How to build a splitter for only $100 | Against the wind: Part 3

Tom
By Tom Suddard
Sep 20, 2022 | splitter, Shop Work, Aerodynamics, Against The Wind | Posted in Shop Work , Features | From the Nov. 2022 issue | Never miss an article

Photography by Tom Suddard unless otherwise credited; Lead by David S. Wallens

Our LS-swapped 350Z has sat quietly while we’ve worked on its digital twin, one built in CAD. Without getting our hands dirty, we’ve virtually tested all manner of aero add-ons: wings and splitters, vents and dive planes. 

One big takeaway from our time in Morlind Engineering’s virtual wind tunnel? We needed to build a splitter. 

And while we arrived at …

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Comments
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Shawn_D
Shawn_D New Reader
9/20/22 8:43 p.m.

So, what's the source for this proprietary "rocket nose coating"?

Tom Suddard
Tom Suddard GRM+ Memberand Director of Marketing & Digital Assets
9/20/22 9:41 p.m.

In reply to Shawn_D :

NLR said it's a trade secret, but it's a pretty cool process. 

VolvoHeretic
VolvoHeretic GRM+ Memberand HalfDork
9/20/22 11:36 p.m.

"And if the front of the splitter deflects enough to touch the ground, it will block all airflow under the splitter. No airflow means no downforce, which is why a flapping splitter can suddenly remove all front downforce mid-corner. That’s bad."

I'm having a difficult time visualizing why this is true.

Also, is a flat bottom side to the splitter the best shape? Wouldn't a curved wing like airflowish like shape be preferred?

VolvoHeretic
VolvoHeretic GRM+ Memberand HalfDork
9/20/22 11:36 p.m.

Deleted duplicate. 

jfryjfry
jfryjfry SuperDork
9/21/22 12:08 a.m.

This may be common knowledge but my buddy ran a nascar truck team for a minute and they set up their suspension so the splitters just touch the ground.   Of course they're not deflecting but the truck compresses in the corners, lowering it so it scrapes.  And they're thick - they are not folding down.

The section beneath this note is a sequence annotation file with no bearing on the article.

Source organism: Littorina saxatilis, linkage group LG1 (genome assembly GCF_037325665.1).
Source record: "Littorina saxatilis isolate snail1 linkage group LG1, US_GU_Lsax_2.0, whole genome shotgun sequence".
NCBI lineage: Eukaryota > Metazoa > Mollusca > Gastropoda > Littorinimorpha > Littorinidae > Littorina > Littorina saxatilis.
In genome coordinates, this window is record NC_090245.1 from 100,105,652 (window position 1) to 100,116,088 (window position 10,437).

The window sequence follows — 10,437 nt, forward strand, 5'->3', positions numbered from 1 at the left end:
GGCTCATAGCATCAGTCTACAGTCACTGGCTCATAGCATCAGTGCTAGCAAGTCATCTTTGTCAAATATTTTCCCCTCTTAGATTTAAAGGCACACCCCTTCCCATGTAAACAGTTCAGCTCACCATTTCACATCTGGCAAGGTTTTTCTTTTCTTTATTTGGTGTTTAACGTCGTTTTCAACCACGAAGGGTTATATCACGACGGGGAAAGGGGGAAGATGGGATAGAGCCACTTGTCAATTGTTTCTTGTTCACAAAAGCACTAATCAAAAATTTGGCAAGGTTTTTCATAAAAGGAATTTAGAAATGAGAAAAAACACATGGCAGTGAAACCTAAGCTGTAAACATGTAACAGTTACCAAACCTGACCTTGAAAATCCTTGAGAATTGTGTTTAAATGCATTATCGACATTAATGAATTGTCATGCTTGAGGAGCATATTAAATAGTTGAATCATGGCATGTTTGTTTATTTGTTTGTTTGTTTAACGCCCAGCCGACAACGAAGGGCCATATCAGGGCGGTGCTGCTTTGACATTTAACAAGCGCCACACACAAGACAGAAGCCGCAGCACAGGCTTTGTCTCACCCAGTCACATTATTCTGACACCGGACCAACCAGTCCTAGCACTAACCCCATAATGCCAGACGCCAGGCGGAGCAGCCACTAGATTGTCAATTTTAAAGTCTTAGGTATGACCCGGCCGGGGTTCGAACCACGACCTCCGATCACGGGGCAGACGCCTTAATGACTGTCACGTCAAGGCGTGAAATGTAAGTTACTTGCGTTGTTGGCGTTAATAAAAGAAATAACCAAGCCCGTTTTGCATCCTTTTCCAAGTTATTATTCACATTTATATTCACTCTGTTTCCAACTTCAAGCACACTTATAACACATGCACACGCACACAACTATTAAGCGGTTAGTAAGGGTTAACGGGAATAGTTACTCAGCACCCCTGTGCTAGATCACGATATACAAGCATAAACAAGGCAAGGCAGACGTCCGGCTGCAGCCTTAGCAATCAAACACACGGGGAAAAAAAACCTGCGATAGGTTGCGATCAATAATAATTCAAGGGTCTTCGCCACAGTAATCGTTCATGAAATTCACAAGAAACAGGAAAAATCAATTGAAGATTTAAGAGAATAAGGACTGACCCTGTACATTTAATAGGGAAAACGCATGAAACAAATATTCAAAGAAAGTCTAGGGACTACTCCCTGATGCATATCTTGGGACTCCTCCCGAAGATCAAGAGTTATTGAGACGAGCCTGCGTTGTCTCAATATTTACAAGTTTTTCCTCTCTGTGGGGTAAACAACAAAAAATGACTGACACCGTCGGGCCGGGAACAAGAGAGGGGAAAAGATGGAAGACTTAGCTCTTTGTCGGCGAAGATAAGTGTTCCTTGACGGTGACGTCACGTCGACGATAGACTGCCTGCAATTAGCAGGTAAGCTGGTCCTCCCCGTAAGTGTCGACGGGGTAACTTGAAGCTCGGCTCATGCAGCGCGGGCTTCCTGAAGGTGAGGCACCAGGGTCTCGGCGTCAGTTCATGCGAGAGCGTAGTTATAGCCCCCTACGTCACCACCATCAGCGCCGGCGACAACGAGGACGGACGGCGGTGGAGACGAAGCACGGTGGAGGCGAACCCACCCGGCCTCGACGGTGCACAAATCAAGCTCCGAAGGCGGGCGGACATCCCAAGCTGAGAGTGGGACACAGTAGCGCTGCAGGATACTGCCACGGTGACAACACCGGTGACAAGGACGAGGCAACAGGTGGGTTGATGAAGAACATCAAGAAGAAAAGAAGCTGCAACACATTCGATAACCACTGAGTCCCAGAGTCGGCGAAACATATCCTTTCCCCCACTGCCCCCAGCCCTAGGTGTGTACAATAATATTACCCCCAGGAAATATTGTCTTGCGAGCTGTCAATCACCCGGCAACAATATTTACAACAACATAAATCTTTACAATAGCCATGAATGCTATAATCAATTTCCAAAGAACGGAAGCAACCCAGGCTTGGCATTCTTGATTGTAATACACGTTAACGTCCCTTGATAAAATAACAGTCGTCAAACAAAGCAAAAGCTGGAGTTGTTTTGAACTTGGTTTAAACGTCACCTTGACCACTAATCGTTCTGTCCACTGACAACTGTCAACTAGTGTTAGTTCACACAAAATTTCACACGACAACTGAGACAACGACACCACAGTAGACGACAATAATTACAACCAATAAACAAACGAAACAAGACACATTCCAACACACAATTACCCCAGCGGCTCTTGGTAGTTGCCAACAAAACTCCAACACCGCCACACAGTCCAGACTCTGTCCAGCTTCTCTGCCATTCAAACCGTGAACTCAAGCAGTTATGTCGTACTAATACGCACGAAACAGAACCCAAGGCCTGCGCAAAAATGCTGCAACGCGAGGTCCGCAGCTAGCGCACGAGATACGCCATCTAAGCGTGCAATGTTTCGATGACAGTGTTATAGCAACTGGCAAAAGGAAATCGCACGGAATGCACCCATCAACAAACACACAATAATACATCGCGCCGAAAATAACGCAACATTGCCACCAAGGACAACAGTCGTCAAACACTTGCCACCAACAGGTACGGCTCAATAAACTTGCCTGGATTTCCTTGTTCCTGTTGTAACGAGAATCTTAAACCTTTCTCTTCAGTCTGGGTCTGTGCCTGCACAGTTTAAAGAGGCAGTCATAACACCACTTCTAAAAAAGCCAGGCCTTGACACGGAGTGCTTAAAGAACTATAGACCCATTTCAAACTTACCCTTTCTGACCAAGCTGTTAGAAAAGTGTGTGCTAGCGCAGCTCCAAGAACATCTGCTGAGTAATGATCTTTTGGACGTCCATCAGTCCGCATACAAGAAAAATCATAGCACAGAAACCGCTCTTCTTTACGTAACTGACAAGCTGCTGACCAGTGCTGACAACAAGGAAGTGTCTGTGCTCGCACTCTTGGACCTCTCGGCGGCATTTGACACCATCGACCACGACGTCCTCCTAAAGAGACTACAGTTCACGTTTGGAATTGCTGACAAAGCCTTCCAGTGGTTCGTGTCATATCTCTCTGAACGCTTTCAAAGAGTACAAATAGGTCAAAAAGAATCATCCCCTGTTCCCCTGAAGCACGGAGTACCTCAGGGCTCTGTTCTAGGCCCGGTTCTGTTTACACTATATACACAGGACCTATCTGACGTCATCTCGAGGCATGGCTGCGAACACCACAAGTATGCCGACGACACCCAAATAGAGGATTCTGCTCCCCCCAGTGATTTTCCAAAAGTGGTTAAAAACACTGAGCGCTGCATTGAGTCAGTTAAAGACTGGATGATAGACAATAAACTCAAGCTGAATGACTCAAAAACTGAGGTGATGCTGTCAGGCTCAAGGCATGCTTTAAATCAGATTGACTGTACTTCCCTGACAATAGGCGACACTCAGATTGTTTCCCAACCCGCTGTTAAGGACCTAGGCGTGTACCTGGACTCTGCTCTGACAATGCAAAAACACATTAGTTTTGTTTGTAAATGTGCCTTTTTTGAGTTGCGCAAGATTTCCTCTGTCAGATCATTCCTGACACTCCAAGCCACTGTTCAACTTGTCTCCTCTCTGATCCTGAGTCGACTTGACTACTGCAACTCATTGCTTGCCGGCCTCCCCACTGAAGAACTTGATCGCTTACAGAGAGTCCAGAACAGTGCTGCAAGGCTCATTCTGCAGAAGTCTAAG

stafford1500
stafford1500 GRM+ Memberand Dork
9/21/22 7:47 a.m.

To VolvoHeretic: it is not a case of the splitter touching the ground removes ALL downforce, just that it reduces the downforce by a very large portion (~30% is typical). The downforce is generated by the air reacting on the bottom surface at increased local speed. On the flat vs curved surface question, there is a case to be made for non-flat surfaces, but the first 90% of performance can be had with a simple flat shape. After that testing and development are required to get the rest.

To jfryjfry: On the trucks, the splitter is just under 1/2" thick so it does have some stiffness benefit over thin materials. However, the material spec'ed for the Truck series is not the stiffest stuff out there. It does deflect. Setting the trucks up to just touch the splitter to the ground is typical, but generally only happens on the first few laps with low tire pressures. The peak downforce occurs with the splitter not touching the ground (by a small amount, less than 1").

I post this while I am waiting for the wind tunnel to give me the green light to start my test this morning...

Johnny_at_NineLives
Johnny_at_NineLives GRM+ Memberand Reader
9/21/22 6:21 p.m.

In reply to VolvoHeretic :

we need air to make aerodynamic parts work. we can reduce the amount of airflow to manipulate the speed of said air. But if we seal off the airflow (by touching the ground), we are working in a vacuum and have no air to make the parts work. 

Johnny_at_NineLives
Johnny_at_NineLives GRM+ Memberand Reader
9/21/22 6:26 p.m.

In reply to jfryjfry :
also, NASCAR is another level. they generally want as little drag as possible. Because 200mph. also their splitters are quite short (depending if we are talking about cup or Xfinity). They will do things slightly differently than club racers should. One thing is for sure,  no matter the class the height of the splitter is very important to downforce. The lower the better, but once it touches the ground you lose all downforce. get it low but not too low.    

 

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